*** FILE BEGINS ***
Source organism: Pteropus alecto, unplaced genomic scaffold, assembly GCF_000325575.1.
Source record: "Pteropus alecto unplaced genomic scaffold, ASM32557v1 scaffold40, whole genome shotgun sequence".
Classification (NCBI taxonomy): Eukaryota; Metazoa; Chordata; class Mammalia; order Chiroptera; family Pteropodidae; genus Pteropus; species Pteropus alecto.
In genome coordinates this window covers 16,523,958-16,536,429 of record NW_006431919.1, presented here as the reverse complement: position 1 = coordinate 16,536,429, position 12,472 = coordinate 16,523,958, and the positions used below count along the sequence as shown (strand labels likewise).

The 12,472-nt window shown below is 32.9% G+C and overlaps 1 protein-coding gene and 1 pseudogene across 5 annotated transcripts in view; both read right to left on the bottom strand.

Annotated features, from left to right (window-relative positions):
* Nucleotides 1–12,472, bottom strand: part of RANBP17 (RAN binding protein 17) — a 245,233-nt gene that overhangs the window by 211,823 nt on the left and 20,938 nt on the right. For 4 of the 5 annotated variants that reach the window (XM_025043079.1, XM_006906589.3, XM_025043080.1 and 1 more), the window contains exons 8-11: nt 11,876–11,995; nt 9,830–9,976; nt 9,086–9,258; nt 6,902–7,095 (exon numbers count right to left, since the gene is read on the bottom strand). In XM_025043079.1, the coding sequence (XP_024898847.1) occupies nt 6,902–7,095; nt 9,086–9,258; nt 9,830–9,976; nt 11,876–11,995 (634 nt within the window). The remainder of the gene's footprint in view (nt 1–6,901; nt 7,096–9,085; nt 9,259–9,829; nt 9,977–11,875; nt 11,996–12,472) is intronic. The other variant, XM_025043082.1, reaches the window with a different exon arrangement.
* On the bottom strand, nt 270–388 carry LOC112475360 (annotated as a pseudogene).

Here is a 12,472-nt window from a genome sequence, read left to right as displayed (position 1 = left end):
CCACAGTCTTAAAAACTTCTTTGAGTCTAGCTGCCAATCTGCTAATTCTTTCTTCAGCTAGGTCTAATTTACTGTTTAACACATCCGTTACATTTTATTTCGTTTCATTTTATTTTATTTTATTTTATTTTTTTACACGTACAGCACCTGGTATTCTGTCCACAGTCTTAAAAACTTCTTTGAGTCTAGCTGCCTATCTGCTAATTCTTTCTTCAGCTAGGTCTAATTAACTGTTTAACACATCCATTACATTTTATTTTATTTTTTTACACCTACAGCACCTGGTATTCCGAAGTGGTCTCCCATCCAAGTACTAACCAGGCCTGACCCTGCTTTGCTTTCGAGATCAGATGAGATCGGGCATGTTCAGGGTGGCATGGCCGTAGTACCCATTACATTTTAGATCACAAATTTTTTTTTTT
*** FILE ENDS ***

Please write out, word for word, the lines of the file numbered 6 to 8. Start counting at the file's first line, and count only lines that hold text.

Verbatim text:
Annotated features, from left to right (window-relative positions):
* Nucleotides 1–12,472, bottom strand: part of RANBP17 (RAN binding protein 17) — a 245,233-nt gene that overhangs the window by 211,823 nt on the left and 20,938 nt on the right. For 4 of the 5 annotated variants that reach the window (XM_025043079.1, XM_006906589.3, XM_025043080.1 and 1 more), the window contains exons 8-11: nt 11,876–11,995; nt 9,830–9,976; nt 9,086–9,258; nt 6,902–7,095 (exon numbers count right to left, since the gene is read on the bottom strand). In XM_025043079.1, the coding sequence (XP_024898847.1) occupies nt 6,902–7,095; nt 9,086–9,258; nt 9,830–9,976; nt 11,876–11,995 (634 nt within the window). The remainder of the gene's footprint in view (nt 1–6,901; nt 7,096–9,085; nt 9,259–9,829; nt 9,977–11,875; nt 11,996–12,472) is intronic. The other variant, XM_025043082.1, reaches the window with a different exon arrangement.
* On the bottom strand, nt 270–388 carry LOC112475360 (annotated as a pseudogene).